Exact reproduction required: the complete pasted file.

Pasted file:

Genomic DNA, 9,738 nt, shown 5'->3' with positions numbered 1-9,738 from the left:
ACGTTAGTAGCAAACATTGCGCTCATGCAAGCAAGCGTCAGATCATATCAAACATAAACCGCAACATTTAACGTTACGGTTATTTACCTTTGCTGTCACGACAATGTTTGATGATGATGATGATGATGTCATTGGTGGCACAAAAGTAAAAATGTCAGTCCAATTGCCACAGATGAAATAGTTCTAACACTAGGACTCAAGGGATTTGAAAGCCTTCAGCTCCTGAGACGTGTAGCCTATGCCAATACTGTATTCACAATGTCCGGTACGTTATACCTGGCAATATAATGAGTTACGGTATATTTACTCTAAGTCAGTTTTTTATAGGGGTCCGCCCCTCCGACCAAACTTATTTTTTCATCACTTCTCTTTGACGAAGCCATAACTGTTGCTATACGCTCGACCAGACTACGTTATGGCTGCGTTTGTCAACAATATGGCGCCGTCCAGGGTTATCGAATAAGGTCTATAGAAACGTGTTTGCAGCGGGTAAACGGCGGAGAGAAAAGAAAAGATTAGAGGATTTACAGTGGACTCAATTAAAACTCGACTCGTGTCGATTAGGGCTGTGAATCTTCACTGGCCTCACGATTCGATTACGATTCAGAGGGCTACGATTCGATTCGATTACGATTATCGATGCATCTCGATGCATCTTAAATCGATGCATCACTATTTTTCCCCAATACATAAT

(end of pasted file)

Genomic DNA, 9,738 nt, shown 5'->3' with positions numbered 1-9,738 from the left:
ACGTTAGTAGCAAACATTGCGCTCATGCAAGCAAGCGTCAGATCATATCAAACATAAACCGCAACATTTAACGTTACGGTTATTTACCTTTGCTGTCACGACAATGTTTGATGATGATGATGATGATGTCATTGGTGGCACAAAAGTAAAAATGTCAGTCCAATTGCCACAGATGAAATAGTTCTAACACTAGGACTCAAGGGATTTGAAAGCCTTCAGCTCCTGAGACGTGTAGCCTATGCCAATACTGTATTCACAATGTCCGGTACGTTATACCTGGCAATATAATGAGTTACGGTATATTTACTCTAAGTCAGTTTTTTATAGGGGTCCGCCCCTCCGACCAAACTTATTTTTTCATCACTTCTCTTTGACGAAGCCATAACTGTTGCTATACGCTCGACCAGACTACGTTATGGCTGCGTTTGTCAACAATATGGCGCCGTCCAGGGTTATCGAATAAGGTCTATAGAAACGTGTTTGCAGCGGGTAAACGGCGGAGAGAAAAGAAAAGATTAGAGGATTTACAGTGGACTCAATTAAAACTCGACTCGTGTCGATTAGGGCTGTGAATCTTCACTGGCCTCACGATTCGATTACGATTCAGAGGGCTACGATTCGATTCGATTACGATTATCGATGCATCTCGATGCATCTTAAATCGATGCATCACTATTTTTCCCCAATACATAAT